There are days when it feels natural and instinctive to make progress on my dream of refurbishing my retreat. I might sell a bunch of Life Coaching packages and put significant money aside, feeling like I have made a big leap towards my ultimate destination. Then, there are the days when my confidence wobbles.
Life Coaching means I can recognise this place where my poise falters and the nature of the voices in my mind shifts so that the gently running stream of thoughts becomes frothy rapids, picking me up and hurling me around.
Years ago, this would have been enough to undo me, writing off weeks, even months. It’s different now. The rapids are still there, from time to time, and I get caught up in them, but I’m also standing on the riverbank watching. With my meditation practice, I used to think that I was trying to get to a place where I was calmly floating on still water, and that the arrival of a wobble was a sign that there was ‘still’ something wrong with me. Back to the drawing board on project ‘Fix Gabs’!
Standing on the riverbank, observing the rapids is not about ignoring the current or acting like life hasn’t just got frothy. It’s about seeing all of that from a different perspective. Imagine the benefit of two viewpoints: the person, spinning in the rapids and the one watching. If all I can see is churning water all around me, then all I have a chance of feeling is terror, helplessness, (or, often in my case, ‘bollox what am I doing back here again?’) By also observing from the riverbank, I might notice that I’m actually wearing a life-jacket. (It’s surprising the obvious things that come up when we change our angle of vision – and I love Life Coaching sessions when I get to see my clients’ faces in this moment.) From the bank, I might discover the frothy waters are being created by my own panic. From this angle I can tell that all I need to stop is stop thrashing, lay back and the waters will fall still.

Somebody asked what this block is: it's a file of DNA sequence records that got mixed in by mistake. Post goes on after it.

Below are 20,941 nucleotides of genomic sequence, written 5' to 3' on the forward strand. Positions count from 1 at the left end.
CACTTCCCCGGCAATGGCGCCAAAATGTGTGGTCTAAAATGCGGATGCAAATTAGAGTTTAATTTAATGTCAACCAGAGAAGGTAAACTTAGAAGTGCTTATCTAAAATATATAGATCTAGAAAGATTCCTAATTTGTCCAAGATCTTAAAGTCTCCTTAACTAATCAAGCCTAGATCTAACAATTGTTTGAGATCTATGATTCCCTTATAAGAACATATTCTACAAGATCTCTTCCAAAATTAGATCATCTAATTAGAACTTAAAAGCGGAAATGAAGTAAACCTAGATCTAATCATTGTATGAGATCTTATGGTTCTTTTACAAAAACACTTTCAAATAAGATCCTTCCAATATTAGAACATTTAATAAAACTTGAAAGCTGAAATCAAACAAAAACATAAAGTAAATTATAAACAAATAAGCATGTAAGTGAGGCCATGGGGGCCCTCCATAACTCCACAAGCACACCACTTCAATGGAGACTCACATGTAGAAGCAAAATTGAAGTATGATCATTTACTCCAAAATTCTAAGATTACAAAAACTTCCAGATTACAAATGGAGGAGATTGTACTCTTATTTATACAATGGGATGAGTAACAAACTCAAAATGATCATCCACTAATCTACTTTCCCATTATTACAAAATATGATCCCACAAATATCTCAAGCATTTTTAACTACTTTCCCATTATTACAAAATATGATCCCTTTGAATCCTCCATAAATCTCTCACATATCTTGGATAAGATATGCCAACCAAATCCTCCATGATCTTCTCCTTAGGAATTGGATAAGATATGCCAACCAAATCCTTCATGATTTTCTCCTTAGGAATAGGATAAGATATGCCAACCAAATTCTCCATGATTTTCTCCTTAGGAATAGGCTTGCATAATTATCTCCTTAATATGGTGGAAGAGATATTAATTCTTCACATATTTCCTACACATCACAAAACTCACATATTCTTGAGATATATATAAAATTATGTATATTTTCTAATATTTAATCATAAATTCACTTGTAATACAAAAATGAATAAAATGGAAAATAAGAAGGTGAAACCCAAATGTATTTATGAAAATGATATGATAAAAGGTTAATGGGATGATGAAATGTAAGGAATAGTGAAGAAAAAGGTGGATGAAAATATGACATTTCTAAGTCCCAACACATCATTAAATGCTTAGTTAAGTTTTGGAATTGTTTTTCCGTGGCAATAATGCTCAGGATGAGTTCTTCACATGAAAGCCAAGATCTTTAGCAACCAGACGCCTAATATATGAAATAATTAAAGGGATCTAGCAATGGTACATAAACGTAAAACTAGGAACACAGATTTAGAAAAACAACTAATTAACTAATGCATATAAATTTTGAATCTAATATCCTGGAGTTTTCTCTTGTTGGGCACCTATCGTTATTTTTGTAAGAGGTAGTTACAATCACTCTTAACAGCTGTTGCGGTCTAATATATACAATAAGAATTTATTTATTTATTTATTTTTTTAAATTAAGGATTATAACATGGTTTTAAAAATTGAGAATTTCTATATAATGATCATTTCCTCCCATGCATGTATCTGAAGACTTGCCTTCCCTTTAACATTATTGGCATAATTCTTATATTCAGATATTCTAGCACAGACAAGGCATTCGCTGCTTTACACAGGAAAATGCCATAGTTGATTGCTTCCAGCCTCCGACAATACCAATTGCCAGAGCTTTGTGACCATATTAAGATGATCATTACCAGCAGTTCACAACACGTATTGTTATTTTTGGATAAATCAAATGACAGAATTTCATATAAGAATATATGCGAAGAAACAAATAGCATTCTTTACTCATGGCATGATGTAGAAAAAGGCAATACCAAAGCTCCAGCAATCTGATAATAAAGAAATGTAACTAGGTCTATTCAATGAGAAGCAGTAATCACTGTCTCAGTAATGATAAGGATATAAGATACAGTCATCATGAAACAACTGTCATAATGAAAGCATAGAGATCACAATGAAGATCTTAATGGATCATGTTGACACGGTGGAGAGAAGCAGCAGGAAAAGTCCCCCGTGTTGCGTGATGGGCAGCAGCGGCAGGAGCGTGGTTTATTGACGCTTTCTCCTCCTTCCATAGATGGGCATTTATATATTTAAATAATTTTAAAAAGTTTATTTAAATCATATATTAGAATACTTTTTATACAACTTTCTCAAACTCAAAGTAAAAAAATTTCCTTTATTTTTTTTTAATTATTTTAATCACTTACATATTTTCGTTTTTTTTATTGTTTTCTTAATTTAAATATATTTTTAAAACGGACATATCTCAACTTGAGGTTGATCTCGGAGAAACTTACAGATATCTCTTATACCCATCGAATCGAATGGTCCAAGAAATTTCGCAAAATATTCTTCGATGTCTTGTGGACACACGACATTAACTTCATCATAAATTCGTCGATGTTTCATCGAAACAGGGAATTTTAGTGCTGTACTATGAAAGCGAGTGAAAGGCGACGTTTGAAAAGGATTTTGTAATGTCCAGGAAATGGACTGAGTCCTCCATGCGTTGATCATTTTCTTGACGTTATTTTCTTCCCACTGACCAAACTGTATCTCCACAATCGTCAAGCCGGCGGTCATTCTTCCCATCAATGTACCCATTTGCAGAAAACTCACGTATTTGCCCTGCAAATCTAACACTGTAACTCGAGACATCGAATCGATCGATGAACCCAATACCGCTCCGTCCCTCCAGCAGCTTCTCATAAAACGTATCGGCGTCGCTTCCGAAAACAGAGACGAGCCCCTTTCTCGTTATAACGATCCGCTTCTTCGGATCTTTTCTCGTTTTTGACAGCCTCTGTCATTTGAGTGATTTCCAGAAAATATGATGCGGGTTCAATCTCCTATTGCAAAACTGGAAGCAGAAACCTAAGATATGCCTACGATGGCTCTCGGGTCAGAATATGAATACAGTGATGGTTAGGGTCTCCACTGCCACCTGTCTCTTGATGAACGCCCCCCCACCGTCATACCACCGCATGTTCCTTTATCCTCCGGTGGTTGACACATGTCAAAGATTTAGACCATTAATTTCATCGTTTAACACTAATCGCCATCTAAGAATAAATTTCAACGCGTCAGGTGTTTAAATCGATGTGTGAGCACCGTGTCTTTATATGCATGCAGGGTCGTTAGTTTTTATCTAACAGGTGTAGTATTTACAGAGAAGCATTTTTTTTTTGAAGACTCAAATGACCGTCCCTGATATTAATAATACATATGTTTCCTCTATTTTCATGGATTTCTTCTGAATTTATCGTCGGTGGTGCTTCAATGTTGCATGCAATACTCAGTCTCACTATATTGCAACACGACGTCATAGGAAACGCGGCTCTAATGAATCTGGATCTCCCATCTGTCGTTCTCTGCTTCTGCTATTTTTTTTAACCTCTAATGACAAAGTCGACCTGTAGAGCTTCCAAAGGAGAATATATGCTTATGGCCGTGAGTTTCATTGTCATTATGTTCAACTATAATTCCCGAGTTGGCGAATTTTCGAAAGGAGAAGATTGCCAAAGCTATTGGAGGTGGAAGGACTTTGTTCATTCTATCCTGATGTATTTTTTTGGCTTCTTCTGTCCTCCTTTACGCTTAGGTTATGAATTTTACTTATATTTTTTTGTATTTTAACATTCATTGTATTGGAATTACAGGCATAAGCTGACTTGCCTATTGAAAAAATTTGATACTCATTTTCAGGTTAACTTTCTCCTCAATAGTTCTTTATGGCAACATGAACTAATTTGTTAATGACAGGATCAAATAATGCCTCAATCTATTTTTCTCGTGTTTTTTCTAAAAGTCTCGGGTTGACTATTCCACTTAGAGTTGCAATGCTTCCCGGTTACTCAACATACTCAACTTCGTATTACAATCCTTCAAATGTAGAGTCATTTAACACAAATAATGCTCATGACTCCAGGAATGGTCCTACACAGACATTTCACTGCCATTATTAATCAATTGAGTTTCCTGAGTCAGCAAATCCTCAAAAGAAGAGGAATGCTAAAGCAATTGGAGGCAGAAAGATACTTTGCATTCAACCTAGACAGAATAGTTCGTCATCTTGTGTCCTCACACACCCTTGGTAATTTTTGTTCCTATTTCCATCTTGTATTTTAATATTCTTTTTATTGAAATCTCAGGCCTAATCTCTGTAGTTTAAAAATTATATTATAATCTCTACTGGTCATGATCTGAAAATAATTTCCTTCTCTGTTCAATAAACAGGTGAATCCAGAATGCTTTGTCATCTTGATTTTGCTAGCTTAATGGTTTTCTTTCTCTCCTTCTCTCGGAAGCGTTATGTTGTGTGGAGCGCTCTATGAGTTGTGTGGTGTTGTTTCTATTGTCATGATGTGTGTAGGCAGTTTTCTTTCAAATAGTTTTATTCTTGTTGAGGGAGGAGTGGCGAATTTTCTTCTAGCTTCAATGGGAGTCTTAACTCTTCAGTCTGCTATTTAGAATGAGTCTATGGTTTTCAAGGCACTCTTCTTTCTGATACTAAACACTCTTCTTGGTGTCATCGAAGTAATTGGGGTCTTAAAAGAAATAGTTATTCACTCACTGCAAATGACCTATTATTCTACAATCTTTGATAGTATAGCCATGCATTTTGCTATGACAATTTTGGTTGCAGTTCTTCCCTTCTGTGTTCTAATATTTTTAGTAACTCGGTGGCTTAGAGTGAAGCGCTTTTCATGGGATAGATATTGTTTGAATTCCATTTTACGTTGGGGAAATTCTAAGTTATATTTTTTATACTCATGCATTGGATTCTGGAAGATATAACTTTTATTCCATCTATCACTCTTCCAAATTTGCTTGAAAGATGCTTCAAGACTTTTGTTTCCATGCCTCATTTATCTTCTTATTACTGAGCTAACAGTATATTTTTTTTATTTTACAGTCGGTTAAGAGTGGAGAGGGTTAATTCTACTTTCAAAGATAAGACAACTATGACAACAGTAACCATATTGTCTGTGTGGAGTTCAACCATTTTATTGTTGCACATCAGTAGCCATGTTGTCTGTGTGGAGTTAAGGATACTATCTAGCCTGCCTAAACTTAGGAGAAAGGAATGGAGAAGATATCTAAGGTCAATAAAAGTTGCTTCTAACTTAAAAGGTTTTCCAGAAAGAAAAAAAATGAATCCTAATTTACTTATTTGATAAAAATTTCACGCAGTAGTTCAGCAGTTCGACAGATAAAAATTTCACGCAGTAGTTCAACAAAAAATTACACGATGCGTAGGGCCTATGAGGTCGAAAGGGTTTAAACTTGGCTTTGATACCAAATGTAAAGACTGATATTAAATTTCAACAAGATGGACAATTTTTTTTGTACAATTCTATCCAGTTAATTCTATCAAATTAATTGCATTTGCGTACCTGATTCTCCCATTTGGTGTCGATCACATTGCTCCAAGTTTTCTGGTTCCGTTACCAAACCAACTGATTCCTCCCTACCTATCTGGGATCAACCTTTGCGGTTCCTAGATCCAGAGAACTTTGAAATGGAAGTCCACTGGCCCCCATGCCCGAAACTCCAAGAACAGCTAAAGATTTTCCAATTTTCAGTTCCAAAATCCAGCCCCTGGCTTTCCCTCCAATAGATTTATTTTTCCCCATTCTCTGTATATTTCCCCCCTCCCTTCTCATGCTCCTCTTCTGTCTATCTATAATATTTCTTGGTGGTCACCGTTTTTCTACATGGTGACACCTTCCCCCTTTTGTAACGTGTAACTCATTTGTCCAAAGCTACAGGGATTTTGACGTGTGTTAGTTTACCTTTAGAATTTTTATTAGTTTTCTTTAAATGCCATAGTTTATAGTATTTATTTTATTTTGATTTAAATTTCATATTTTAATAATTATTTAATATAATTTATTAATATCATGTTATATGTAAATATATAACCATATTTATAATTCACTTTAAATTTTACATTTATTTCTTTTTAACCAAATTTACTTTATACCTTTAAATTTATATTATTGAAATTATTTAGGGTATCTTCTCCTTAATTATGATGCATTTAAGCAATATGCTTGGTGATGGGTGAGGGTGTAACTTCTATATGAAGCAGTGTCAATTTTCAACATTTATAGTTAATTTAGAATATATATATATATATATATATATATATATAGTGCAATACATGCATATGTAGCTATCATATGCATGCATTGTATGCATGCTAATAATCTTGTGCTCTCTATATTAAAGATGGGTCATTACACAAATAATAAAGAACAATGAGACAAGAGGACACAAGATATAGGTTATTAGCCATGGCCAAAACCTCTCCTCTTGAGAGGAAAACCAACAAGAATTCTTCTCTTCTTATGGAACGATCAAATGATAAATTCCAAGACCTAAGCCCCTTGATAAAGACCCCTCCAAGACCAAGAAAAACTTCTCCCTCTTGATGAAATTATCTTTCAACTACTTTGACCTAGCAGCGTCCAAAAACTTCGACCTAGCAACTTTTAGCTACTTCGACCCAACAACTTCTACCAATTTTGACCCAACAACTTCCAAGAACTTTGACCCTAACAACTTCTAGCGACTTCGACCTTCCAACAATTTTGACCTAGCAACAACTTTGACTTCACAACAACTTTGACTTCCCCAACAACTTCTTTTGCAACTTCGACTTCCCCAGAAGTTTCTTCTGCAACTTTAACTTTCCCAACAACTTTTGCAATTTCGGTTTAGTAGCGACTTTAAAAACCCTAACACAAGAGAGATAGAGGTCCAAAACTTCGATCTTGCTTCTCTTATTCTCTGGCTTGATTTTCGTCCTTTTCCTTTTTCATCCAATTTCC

Let me tell you about my last wobble. It came a few days ago. I felt the waters begin to froth. The discomfort of this feeling made me want to do a whole list of things that I know don’t serve me one bit. I stood on the edge of the bank and reminded myself that things always look a lot better after a walk. Here is my life jacket, (that one thing I can always depend on), if I care to use it. As much as I wanted to keep thrashing, I grabbed my keys and headed out the door. An hour later, as my state began to improve, I decided to write a page in my notebook. When I’m wobbling like this I like to use an App, which generates one-word prompts. The one that came up was ‘fine’.
I laughed. My initial response was to write about how we use this word often when we’re feeling far from it. But, as I put my pencil on the page, I went off somewhere else. The riverbank. I began to write about the fact that I had all the resources I needed. I was fine in the true sense. I had this covered.